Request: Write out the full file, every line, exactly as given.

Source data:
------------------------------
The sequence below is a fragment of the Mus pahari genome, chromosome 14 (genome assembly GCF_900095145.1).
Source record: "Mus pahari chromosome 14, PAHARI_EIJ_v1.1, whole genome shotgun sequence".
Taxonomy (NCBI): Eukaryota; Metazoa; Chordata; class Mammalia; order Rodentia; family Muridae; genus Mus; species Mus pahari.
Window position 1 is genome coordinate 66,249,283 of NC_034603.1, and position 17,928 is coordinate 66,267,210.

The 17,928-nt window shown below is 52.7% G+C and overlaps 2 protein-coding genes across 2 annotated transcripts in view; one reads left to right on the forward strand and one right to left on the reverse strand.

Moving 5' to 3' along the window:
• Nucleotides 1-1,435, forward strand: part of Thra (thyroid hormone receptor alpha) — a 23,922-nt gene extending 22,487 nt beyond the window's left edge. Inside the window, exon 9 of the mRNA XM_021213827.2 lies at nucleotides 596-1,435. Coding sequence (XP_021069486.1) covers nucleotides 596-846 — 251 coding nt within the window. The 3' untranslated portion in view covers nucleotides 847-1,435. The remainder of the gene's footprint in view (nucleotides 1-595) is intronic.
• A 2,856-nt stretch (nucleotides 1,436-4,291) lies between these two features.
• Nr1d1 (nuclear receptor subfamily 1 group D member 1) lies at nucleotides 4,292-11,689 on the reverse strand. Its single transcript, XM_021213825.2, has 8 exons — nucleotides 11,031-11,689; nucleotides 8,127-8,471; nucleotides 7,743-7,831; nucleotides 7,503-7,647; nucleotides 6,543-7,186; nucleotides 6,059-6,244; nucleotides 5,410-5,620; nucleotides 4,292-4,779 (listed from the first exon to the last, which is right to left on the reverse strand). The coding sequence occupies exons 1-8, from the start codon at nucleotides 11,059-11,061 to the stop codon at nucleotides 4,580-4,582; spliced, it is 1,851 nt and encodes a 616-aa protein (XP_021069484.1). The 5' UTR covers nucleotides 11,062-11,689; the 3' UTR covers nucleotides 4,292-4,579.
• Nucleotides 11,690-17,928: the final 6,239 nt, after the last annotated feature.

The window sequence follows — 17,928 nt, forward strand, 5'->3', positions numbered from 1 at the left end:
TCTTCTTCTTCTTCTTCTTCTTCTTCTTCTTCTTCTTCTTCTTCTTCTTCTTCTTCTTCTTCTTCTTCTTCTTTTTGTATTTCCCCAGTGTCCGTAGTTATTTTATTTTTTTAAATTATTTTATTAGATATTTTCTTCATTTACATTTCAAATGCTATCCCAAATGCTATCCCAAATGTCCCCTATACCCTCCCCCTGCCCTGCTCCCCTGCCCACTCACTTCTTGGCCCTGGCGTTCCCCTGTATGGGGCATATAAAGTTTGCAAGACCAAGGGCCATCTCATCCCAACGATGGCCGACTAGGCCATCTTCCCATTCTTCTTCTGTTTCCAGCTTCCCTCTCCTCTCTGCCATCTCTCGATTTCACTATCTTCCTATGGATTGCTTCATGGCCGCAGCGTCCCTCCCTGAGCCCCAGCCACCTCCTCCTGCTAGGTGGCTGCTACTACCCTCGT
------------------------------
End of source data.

The sequence below is a fragment of the Mus pahari genome, chromosome 14 (genome assembly GCF_900095145.1).
Source record: "Mus pahari chromosome 14, PAHARI_EIJ_v1.1, whole genome shotgun sequence".
Taxonomy (NCBI): Eukaryota; Metazoa; Chordata; class Mammalia; order Rodentia; family Muridae; genus Mus; species Mus pahari.
Window position 1 is genome coordinate 66,249,283 of NC_034603.1, and position 17,928 is coordinate 66,267,210.

The 17,928-nt window shown below is 52.7% G+C and overlaps 2 protein-coding genes across 2 annotated transcripts in view; one reads left to right on the forward strand and one right to left on the reverse strand.

Moving 5' to 3' along the window:
• Nucleotides 1-1,435, forward strand: part of Thra (thyroid hormone receptor alpha) — a 23,922-nt gene extending 22,487 nt beyond the window's left edge. Inside the window, exon 9 of the mRNA XM_021213827.2 lies at nucleotides 596-1,435. Coding sequence (XP_021069486.1) covers nucleotides 596-846 — 251 coding nt within the window. The 3' untranslated portion in view covers nucleotides 847-1,435. The remainder of the gene's footprint in view (nucleotides 1-595) is intronic.
• A 2,856-nt stretch (nucleotides 1,436-4,291) lies between these two features.
• Nr1d1 (nuclear receptor subfamily 1 group D member 1) lies at nucleotides 4,292-11,689 on the reverse strand. Its single transcript, XM_021213825.2, has 8 exons — nucleotides 11,031-11,689; nucleotides 8,127-8,471; nucleotides 7,743-7,831; nucleotides 7,503-7,647; nucleotides 6,543-7,186; nucleotides 6,059-6,244; nucleotides 5,410-5,620; nucleotides 4,292-4,779 (listed from the first exon to the last, which is right to left on the reverse strand). The coding sequence occupies exons 1-8, from the start codon at nucleotides 11,059-11,061 to the stop codon at nucleotides 4,580-4,582; spliced, it is 1,851 nt and encodes a 616-aa protein (XP_021069484.1). The 5' UTR covers nucleotides 11,062-11,689; the 3' UTR covers nucleotides 4,292-4,579.
• Nucleotides 11,690-17,928: the final 6,239 nt, after the last annotated feature.

The window sequence follows — 17,928 nt, forward strand, 5'->3', positions numbered from 1 at the left end:
TCTTCTTCTTCTTCTTCTTCTTCTTCTTCTTCTTCTTCTTCTTCTTCTTCTTCTTCTTCTTCTTCTTCTTCTTTTTGTATTTCCCCAGTGTCCGTAGTTATTTTATTTTTTTAAATTATTTTATTAGATATTTTCTTCATTTACATTTCAAATGCTATCCCAAATGCTATCCCAAATGTCCCCTATACCCTCCCCCTGCCCTGCTCCCCTGCCCACTCACTTCTTGGCCCTGGCGTTCCCCTGTATGGGGCATATAAAGTTTGCAAGACCAAGGGCCATCTCATCCCAACGATGGCCGACTAGGCCATCTTCCCATTCTTCTTCTGTTTCCAGCTTCCCTCTCCTCTCTGCCATCTCTCGATTTCACTATCTTCCTATGGATTGCTTCATGGCCGCAGCGTCCCTCCCTGAGCCCCAGCCACCTCCTCCTGCTAGGTGGCTGCTACTACCCTCGT